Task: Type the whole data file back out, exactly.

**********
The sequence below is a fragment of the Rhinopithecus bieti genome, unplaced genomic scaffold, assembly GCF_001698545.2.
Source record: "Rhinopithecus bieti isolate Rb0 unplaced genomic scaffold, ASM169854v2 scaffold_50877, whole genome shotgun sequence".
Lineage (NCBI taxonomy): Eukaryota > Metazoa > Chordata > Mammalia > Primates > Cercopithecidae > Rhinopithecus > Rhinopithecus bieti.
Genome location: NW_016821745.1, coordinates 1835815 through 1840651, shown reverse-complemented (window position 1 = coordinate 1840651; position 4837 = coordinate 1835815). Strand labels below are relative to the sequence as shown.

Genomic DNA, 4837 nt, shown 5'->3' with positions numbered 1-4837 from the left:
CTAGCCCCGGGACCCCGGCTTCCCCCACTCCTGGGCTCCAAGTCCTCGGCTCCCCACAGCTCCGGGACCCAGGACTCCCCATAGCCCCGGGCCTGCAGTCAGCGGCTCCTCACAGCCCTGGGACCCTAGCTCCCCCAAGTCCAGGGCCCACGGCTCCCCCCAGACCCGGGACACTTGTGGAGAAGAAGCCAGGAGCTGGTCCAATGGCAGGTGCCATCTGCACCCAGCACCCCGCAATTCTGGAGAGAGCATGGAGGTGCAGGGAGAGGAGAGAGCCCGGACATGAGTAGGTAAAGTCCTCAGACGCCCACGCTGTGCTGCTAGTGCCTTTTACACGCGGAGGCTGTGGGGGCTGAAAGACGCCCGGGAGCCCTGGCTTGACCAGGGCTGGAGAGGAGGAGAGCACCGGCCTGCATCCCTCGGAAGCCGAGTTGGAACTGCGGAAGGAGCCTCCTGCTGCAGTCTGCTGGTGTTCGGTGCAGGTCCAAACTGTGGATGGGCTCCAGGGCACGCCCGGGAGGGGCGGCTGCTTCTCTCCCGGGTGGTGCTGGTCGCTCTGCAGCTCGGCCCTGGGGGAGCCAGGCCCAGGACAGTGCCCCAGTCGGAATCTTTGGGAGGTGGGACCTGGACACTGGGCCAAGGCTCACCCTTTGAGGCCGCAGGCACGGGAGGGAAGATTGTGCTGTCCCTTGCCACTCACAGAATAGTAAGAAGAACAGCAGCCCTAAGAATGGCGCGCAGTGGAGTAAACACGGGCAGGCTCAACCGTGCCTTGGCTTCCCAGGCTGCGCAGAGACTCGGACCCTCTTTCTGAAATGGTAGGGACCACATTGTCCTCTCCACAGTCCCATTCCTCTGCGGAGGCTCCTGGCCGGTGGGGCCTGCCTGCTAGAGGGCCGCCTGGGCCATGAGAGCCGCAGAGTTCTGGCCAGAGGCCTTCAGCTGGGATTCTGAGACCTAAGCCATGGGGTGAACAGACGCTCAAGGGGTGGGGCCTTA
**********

The sequence below is a fragment of the Rhinopithecus bieti genome, unplaced genomic scaffold, assembly GCF_001698545.2.
Source record: "Rhinopithecus bieti isolate Rb0 unplaced genomic scaffold, ASM169854v2 scaffold_50877, whole genome shotgun sequence".
Lineage (NCBI taxonomy): Eukaryota > Metazoa > Chordata > Mammalia > Primates > Cercopithecidae > Rhinopithecus > Rhinopithecus bieti.
Genome location: NW_016821745.1, coordinates 1835815 through 1840651, shown reverse-complemented (window position 1 = coordinate 1840651; position 4837 = coordinate 1835815). Strand labels below are relative to the sequence as shown.

Genomic DNA, 4837 nt, shown 5'->3' with positions numbered 1-4837 from the left:
CTAGCCCCGGGACCCCGGCTTCCCCCACTCCTGGGCTCCAAGTCCTCGGCTCCCCACAGCTCCGGGACCCAGGACTCCCCATAGCCCCGGGCCTGCAGTCAGCGGCTCCTCACAGCCCTGGGACCCTAGCTCCCCCAAGTCCAGGGCCCACGGCTCCCCCCAGACCCGGGACACTTGTGGAGAAGAAGCCAGGAGCTGGTCCAATGGCAGGTGCCATCTGCACCCAGCACCCCGCAATTCTGGAGAGAGCATGGAGGTGCAGGGAGAGGAGAGAGCCCGGACATGAGTAGGTAAAGTCCTCAGACGCCCACGCTGTGCTGCTAGTGCCTTTTACACGCGGAGGCTGTGGGGGCTGAAAGACGCCCGGGAGCCCTGGCTTGACCAGGGCTGGAGAGGAGGAGAGCACCGGCCTGCATCCCTCGGAAGCCGAGTTGGAACTGCGGAAGGAGCCTCCTGCTGCAGTCTGCTGGTGTTCGGTGCAGGTCCAAACTGTGGATGGGCTCCAGGGCACGCCCGGGAGGGGCGGCTGCTTCTCTCCCGGGTGGTGCTGGTCGCTCTGCAGCTCGGCCCTGGGGGAGCCAGGCCCAGGACAGTGCCCCAGTCGGAATCTTTGGGAGGTGGGACCTGGACACTGGGCCAAGGCTCACCCTTTGAGGCCGCAGGCACGGGAGGGAAGATTGTGCTGTCCCTTGCCACTCACAGAATAGTAAGAAGAACAGCAGCCCTAAGAATGGCGCGCAGTGGAGTAAACACGGGCAGGCTCAACCGTGCCTTGGCTTCCCAGGCTGCGCAGAGACTCGGACCCTCTTTCTGAAATGGTAGGGACCACATTGTCCTCTCCACAGTCCCATTCCTCTGCGGAGGCTCCTGGCCGGTGGGGCCTGCCTGCTAGAGGGCCGCCTGGGCCATGAGAGCCGCAGAGTTCTGGCCAGAGGCCTTCAGCTGGGATTCTGAGACCTAAGCCATGGGGTGAACAGACGCTCAAGGGGTGGGGCCTTA